Grey Whales - Can’t stand the heat?
Over the last four years there have been many reports and articles about the increase of dead Grey whales washing up on coastlines of the States and Canada. As with all these tragic moments, the bodies are examined to determine cause of death. You’d be forgiven for thinking that in most cases these giants of the ocean were killed by plastics. We’ve heard so much about this. But in this case, something even more worrying and tragic is occurring.
The main conclusion as to why these Grey whales, over 700 reported so far, have died is as a result of starvation. On our boat when we are out with guests we talk about how everything is linked together. In fact one of our other blogs by Bea talks about the importance of whale poo and how this fuels a food chain.
But, stepping back even further from that is the fact that in the Arctic, a little Amphipod is struggling to survive. Why? It eats algae, and is a big feature, even though it is small, of controlling brown algae. This amphipod, the Benthic Amphipod, needs to eat algae blooms that are on the underside of sea ice. The sea ice is drastically reducing. Again, we know this and have seen other iconic animals such as Polar bears struggling with the lack of it.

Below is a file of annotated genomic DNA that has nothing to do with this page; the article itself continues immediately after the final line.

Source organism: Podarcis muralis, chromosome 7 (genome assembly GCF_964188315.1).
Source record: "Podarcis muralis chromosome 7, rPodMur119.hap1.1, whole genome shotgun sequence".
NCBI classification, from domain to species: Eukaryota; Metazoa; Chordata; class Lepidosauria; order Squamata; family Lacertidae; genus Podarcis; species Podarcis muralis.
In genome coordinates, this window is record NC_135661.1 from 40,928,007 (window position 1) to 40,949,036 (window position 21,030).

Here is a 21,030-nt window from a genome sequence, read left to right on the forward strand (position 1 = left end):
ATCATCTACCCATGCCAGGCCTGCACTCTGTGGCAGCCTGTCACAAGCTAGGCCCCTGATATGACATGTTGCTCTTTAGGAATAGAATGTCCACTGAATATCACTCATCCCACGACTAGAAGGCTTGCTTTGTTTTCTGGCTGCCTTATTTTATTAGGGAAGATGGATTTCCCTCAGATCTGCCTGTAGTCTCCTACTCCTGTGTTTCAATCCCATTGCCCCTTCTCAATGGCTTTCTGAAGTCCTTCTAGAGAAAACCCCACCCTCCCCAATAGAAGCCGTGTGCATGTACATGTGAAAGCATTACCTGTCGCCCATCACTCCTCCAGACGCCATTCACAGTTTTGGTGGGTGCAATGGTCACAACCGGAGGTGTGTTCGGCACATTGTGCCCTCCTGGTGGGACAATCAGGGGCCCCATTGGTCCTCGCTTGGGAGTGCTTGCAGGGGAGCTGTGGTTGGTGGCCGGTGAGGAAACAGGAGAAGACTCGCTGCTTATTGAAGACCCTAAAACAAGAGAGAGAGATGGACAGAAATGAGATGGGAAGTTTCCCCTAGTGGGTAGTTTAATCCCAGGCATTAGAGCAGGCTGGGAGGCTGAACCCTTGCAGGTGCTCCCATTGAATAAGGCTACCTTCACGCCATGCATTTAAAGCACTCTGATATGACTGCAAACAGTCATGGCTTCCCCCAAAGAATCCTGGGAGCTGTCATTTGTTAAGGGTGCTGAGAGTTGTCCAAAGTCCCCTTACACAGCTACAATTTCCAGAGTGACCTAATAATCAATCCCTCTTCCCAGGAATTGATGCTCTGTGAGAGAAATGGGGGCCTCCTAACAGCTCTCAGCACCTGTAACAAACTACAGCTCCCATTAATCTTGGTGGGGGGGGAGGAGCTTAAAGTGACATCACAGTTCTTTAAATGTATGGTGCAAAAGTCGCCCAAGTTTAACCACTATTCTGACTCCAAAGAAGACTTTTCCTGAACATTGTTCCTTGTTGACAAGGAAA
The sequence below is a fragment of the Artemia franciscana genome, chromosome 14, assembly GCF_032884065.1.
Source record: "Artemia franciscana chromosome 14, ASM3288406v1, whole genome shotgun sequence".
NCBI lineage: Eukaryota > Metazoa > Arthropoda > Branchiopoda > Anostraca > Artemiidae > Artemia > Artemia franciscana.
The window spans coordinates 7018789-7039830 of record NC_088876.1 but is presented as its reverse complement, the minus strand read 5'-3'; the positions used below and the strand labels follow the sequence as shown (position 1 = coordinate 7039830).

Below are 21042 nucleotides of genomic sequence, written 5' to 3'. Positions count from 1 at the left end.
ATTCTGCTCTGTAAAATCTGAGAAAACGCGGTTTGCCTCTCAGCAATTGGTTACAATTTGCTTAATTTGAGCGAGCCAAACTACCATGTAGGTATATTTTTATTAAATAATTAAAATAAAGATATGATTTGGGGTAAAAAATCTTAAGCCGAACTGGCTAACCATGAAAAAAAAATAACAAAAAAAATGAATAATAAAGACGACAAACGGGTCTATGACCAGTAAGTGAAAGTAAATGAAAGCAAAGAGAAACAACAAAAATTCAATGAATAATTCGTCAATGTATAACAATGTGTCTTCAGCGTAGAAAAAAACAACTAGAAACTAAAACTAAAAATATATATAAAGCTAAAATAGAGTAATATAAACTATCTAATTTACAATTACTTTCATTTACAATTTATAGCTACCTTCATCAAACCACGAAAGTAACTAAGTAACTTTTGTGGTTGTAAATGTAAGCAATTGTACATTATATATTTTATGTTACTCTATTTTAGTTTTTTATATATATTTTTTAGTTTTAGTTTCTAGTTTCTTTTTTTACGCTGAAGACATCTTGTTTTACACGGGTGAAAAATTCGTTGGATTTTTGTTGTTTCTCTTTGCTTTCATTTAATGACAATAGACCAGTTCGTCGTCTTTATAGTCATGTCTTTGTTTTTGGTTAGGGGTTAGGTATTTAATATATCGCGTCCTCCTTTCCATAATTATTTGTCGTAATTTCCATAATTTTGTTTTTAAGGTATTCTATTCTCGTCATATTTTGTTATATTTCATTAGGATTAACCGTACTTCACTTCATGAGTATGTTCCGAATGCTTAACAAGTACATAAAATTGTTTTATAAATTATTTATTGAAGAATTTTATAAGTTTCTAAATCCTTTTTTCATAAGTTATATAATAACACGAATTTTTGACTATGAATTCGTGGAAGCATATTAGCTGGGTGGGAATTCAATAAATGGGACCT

I said everything is connected? Well, think about the chain in the same way we talk about our little environment in Torbay. For us, the Sea Grass is important. It’s home for schools of fry, Sea horses, crustaceans, and much more. Remove the Sea Grass, you lose a valuable nursery for the fish in our sea. The fish feed the Dolphins, Seals, and yes, even us through our fishing industry. We won’t start talking about nets that damage the sea bed right now.
Take that little simplistic linked series of things and look at the Grey Whales.
(Carlos Valenzuela, CC BY-SA 4.0 https://creativecommons.org/licenses/by-sa/4.0, via Wikimedia Commons)
With the increase in global temperatures, something we can and should be controlling. It reduces the Sea Ice, reduces the amount of algae available for Amphipods, that in turn reduce the amount of food Gray Whales have. They starve.
The reduction of whales reduces one of natures great carbon stores (Read the Whale Poo blog). The average Whale can lock up 33 tons of carbon which is equivalent to driving 82,500 miles in an average petrol car. That’s driving round the equator of the planet over three times!
Everything is connected. According to the scientist involved in monitoring the situation, the number of washed up grey whales is decreasing, but this is only the ones we see. Remember that the majority of dead whales will be in the sea, and sink to the ocean floor.
We all have to remember that even though this is news from overseas, we have a direct effect on the environment that will impact animal life globally.